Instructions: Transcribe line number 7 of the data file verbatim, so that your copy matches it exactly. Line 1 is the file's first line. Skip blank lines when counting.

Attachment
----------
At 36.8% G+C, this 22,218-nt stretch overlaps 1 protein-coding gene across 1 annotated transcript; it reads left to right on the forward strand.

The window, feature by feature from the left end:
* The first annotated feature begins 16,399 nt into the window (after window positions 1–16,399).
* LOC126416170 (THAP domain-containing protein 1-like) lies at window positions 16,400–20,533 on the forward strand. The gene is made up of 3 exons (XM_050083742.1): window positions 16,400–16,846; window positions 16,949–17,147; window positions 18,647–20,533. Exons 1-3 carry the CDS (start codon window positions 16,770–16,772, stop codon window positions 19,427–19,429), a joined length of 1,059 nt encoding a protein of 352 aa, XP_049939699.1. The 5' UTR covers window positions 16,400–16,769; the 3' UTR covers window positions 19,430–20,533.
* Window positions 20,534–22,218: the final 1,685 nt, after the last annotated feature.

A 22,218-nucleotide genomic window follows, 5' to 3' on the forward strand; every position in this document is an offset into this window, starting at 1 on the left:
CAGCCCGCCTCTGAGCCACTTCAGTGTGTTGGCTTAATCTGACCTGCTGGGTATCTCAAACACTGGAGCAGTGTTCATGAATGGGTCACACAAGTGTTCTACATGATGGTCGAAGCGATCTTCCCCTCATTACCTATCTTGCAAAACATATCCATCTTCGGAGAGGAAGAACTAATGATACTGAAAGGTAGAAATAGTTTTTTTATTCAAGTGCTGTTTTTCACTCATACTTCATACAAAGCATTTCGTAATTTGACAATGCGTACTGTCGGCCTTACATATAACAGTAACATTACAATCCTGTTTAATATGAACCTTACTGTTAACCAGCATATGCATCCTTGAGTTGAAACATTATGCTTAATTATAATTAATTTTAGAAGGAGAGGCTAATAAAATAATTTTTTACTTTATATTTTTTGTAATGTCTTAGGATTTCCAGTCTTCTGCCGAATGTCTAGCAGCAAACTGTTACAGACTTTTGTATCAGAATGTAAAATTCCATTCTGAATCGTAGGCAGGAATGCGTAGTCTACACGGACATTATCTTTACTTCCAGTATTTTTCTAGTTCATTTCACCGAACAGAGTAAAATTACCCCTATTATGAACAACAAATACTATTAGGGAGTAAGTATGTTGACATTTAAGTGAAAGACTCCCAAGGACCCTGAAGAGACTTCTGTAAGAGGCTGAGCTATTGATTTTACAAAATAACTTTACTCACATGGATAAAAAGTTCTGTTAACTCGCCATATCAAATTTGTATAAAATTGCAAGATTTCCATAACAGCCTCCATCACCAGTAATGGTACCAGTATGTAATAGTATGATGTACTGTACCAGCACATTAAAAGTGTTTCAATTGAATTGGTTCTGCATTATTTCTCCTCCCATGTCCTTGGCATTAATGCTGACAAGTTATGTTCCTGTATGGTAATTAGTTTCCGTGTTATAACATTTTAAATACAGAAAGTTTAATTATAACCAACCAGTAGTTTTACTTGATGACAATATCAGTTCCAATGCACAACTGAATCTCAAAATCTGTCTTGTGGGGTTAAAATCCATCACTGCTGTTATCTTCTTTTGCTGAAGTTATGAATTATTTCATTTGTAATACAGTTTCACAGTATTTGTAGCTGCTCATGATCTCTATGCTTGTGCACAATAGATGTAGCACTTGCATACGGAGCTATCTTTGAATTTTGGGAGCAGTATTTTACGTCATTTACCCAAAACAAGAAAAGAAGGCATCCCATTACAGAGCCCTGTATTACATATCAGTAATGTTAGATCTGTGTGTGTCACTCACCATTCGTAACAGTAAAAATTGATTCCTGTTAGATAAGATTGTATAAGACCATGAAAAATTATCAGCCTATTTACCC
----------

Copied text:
CAGCCCGCCTCTGAGCCACTTCAGTGTGTTGGCTTAATCTGACCTGCTGGGTATCTCAAACACTGGAGCAGTGTTCATGAATGGGTCACACAAGTGTTCTACATGATGGTCGAAGCGATCTTCCCCTCATTACCTATCTTGCAAAACATATCCATCTTCGGAGAGGAAGAACTAATGATACTGAAAGGTAGAAATAGTTTTTTTATTCAAGTGCTGTTTTTCACTCATACTTCATACAAAGCATTTCGTAATTTGACAATGCGTACTGTCGGCCTTACATATAACAGTAACATTACAATCCTGTTTAATATGAACCTTACTGTTAACCAGCATATGCATCCTTGAGTTGAAACATTATGCTTAATTATAATTAATTTTAGAAGGAGAGGCTAATAAAATAATTTTTTACTTTATATTTTTTGTAATGTCTTAGGATTTCCAGTCTTCTGCCGAATGTCTAGCAGCAAACTGTTACAGACTTTTGTATCAGAATGTAAAATTCCATTCTGAATCGTAGGCAGGAATGCGTAGTCTACACGGACATTATCTTTACTTCCAGTATTTTTCTAGTTCATTTCACCGAACAGAGTAAAATTACCCCTATTATGAACAACAAATACTATTAGGGAGTAAGTATGTTGACATTTAAGTGAAAGACTCCCAAGGACCCTGAAGAGACTTCTGTAAGAGGCTGAGCTATTGATTTTACAAAATAACTTTACTCACATGGATAAAAAGTTCTGTTAACTCGCCATATCAAATTTGTATAAAATTGCAAGATTTCCATAACAGCCTCCATCACCAGTAATGGTACCAGTATGTAATAGTATGATGTACTGTACCAGCACATTAAAAGTGTTTCAATTGAATTGGTTCTGCATTATTTCTCCTCCCATGTCCTTGGCATTAATGCTGACAAGTTATGTTCCTGTATGGTAATTAGTTTCCGTGTTATAACATTTTAAATACAGAAAGTTTAATTATAACCAACCAGTAGTTTTACTTGATGACAATATCAGTTCCAATGCACAACTGAATCTCAAAATCTGTCTTGTGGGGTTAAAATCCATCACTGCTGTTATCTTCTTTTGCTGAAGTTATGAATTATTTCATTTGTAATACAGTTTCACAGTATTTGTAGCTGCTCATGATCTCTATGCTTGTGCACAATAGATGTAGCACTTGCATACGGAGCTATCTTTGAATTTTGGGAGCAGTATTTTACGTCATTTACCCAAAACAAGAAAAGAAGGCATCCCATTACAGAGCCCTGTATTACATATCAGTAATGTTAGATCTGTGTGTGTCACTCACCATTCGTAACAGTAAAAATTGATTCCTGTTAGATAAGATTGTATAAGACCATGAAAAATTATCAGCCTATTTACCC